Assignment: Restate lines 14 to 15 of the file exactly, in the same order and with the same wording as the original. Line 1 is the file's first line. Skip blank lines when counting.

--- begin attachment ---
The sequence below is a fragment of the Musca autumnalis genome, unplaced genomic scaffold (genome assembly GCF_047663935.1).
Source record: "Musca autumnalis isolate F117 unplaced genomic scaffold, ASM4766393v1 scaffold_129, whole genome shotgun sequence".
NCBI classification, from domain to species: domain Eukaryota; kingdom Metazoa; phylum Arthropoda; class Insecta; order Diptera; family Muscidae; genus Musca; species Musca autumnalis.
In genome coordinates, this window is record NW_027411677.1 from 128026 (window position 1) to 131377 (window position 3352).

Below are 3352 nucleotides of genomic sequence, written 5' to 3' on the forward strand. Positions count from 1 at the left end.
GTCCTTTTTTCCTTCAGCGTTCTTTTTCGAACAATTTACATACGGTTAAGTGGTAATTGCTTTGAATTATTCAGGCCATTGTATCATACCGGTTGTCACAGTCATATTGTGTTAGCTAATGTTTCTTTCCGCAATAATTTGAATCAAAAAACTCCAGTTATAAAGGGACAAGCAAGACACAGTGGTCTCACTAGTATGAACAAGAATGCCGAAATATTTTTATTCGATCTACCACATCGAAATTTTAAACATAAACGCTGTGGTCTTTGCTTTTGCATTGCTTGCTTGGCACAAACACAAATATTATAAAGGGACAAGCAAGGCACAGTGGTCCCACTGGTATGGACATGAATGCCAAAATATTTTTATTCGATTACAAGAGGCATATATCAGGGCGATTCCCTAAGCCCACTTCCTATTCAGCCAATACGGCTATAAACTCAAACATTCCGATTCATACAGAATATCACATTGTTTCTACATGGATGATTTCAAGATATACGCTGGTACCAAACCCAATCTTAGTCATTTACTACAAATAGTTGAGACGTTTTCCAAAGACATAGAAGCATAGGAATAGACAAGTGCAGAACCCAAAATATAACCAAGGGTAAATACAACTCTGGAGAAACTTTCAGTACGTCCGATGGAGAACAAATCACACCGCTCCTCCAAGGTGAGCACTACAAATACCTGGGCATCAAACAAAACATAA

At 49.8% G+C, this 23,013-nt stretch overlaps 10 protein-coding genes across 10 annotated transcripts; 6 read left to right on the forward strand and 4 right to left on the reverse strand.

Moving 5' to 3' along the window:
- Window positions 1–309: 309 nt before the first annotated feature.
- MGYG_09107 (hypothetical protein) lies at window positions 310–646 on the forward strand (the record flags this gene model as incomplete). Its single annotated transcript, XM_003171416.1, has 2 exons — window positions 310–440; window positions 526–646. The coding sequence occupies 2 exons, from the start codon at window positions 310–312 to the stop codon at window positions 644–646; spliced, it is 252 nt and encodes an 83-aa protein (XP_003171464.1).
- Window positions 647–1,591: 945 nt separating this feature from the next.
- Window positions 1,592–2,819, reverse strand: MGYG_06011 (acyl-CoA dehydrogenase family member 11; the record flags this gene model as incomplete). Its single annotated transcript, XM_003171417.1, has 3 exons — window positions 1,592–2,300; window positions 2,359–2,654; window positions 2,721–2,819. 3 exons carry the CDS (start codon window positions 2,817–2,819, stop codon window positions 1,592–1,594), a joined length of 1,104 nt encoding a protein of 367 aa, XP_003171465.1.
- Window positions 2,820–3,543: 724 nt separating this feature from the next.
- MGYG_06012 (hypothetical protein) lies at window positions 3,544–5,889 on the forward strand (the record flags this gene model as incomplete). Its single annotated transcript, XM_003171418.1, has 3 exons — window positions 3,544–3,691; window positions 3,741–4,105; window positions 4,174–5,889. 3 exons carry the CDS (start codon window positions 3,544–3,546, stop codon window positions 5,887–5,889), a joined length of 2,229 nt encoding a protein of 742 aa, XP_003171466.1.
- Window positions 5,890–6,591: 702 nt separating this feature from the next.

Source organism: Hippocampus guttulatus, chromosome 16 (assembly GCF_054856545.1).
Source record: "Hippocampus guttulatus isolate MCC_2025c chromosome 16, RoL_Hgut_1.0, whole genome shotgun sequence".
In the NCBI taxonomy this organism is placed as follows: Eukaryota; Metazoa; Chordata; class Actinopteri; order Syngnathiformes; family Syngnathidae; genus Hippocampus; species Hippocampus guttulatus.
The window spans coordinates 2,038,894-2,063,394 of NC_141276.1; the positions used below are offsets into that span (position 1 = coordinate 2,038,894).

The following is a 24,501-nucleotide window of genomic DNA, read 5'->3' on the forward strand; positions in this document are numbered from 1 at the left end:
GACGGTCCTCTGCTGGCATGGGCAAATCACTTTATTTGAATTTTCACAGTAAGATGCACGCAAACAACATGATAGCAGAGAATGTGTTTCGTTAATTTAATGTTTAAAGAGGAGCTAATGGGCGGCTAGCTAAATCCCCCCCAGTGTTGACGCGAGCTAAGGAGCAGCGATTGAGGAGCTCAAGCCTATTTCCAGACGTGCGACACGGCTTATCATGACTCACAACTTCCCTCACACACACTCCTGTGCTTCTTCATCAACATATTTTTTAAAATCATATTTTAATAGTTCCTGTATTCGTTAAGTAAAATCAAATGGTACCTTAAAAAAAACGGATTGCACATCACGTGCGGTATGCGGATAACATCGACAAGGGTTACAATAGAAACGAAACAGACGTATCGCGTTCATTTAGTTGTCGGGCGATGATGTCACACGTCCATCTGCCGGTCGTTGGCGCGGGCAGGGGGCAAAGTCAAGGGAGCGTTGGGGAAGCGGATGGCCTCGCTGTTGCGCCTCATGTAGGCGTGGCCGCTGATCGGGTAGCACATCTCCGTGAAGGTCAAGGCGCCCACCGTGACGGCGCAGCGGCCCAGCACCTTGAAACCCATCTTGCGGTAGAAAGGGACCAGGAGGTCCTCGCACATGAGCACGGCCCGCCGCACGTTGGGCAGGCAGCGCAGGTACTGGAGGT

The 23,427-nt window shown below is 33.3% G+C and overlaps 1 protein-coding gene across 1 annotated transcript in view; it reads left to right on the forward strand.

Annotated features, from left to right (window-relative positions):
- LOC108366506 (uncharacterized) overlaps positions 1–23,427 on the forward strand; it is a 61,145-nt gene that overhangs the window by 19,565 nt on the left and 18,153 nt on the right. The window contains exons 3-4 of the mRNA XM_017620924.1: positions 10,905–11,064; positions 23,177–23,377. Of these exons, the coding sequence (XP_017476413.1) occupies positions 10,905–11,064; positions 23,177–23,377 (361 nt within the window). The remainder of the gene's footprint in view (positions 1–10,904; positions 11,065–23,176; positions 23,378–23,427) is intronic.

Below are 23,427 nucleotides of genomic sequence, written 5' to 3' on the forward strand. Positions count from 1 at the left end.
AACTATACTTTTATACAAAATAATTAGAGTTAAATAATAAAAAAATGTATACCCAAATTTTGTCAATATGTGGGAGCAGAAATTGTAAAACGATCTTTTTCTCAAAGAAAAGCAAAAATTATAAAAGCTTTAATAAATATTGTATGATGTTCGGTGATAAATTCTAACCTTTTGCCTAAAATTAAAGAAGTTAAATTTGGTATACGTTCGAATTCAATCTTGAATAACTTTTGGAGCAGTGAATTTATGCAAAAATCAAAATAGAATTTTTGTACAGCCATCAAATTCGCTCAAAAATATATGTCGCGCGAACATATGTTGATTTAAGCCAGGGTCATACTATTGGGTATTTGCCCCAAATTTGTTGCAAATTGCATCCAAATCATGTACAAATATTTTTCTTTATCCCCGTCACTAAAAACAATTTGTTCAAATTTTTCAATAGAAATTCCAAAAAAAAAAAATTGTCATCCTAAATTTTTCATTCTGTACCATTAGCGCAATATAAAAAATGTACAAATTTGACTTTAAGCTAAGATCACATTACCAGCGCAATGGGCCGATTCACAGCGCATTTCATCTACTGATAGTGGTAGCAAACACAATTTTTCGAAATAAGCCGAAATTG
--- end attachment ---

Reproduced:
- MGYG_06012 (hypothetical protein) lies at window positions 3,544–5,889 on the forward strand (the record flags this gene model as incomplete). Its single annotated transcript, XM_003171418.1, has 3 exons — window positions 3,544–3,691; window positions 3,741–4,105; window positions 4,174–5,889. 3 exons carry the CDS (start codon window positions 3,544–3,546, stop codon window positions 5,887–5,889), a joined length of 2,229 nt encoding a protein of 742 aa, XP_003171466.1.
- Window positions 5,890–6,591: 702 nt separating this feature from the next.